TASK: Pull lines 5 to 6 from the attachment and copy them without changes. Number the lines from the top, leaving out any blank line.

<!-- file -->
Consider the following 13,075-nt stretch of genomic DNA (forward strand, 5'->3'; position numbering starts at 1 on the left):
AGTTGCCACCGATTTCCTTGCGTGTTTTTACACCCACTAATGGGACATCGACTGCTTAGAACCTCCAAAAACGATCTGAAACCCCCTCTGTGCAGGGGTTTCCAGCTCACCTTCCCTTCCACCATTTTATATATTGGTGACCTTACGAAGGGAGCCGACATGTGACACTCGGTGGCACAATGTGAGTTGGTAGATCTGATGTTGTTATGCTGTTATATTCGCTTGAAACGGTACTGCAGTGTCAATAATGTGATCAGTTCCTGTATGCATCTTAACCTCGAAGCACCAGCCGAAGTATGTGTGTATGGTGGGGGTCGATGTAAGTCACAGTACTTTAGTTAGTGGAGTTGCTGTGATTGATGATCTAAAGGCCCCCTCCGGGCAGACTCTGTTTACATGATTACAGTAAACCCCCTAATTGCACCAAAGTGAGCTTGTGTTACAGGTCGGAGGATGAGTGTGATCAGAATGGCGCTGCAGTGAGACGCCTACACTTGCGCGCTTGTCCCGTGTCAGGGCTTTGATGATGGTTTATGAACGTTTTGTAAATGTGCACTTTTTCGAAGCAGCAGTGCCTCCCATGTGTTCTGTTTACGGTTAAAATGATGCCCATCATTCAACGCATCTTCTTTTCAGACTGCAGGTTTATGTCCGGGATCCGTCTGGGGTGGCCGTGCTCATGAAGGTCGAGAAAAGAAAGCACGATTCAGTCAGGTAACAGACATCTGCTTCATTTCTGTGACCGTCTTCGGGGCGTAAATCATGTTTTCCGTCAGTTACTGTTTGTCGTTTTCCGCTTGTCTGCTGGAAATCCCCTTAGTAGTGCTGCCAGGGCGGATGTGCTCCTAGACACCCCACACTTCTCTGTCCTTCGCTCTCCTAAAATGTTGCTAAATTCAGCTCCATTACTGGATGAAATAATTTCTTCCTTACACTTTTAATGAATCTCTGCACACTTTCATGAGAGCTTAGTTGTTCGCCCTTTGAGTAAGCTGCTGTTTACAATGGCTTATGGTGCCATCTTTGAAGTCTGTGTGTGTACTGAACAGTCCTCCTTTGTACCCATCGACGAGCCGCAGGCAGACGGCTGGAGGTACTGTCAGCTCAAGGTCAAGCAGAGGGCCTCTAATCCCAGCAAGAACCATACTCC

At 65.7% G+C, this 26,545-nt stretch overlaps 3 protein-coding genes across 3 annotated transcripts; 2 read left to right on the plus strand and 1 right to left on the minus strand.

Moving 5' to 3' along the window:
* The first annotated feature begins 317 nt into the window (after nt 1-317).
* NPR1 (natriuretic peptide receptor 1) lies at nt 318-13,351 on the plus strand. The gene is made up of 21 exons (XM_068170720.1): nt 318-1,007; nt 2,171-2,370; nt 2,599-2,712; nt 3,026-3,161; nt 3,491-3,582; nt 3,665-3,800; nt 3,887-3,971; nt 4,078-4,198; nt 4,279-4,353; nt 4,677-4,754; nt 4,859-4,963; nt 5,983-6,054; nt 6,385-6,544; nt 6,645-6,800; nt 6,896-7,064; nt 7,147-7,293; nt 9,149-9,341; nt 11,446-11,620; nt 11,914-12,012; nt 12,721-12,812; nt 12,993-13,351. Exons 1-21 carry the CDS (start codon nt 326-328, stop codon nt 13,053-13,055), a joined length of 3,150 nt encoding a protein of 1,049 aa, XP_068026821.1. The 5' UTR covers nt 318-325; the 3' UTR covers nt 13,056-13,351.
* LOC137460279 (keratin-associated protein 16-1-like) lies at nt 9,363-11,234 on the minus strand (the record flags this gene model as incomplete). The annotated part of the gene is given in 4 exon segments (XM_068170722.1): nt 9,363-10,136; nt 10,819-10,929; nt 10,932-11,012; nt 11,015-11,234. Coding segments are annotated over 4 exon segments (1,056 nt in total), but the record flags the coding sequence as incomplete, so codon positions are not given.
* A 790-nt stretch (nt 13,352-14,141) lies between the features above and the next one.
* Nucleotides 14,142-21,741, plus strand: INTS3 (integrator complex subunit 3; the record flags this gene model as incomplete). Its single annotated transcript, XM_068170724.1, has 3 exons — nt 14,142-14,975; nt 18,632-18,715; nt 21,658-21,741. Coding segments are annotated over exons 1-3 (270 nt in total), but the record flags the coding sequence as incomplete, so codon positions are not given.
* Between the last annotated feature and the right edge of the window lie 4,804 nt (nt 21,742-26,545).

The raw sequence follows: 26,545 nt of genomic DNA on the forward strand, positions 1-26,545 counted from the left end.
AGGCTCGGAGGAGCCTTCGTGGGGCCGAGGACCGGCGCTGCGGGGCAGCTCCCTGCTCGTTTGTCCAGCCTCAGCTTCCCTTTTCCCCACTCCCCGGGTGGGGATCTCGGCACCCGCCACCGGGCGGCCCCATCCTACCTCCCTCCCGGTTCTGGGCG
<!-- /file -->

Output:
* The first annotated feature begins 317 nt into the window (after nt 1-317).
* NPR1 (natriuretic peptide receptor 1) lies at nt 318-13,351 on the plus strand. The gene is made up of 21 exons (XM_068170720.1): nt 318-1,007; nt 2,171-2,370; nt 2,599-2,712; nt 3,026-3,161; nt 3,491-3,582; nt 3,665-3,800; nt 3,887-3,971; nt 4,078-4,198; nt 4,279-4,353; nt 4,677-4,754; nt 4,859-4,963; nt 5,983-6,054; nt 6,385-6,544; nt 6,645-6,800; nt 6,896-7,064; nt 7,147-7,293; nt 9,149-9,341; nt 11,446-11,620; nt 11,914-12,012; nt 12,721-12,812; nt 12,993-13,351. Exons 1-21 carry the CDS (start codon nt 326-328, stop codon nt 13,053-13,055), a joined length of 3,150 nt encoding a protein of 1,049 aa, XP_068026821.1. The 5' UTR covers nt 318-325; the 3' UTR covers nt 13,056-13,351.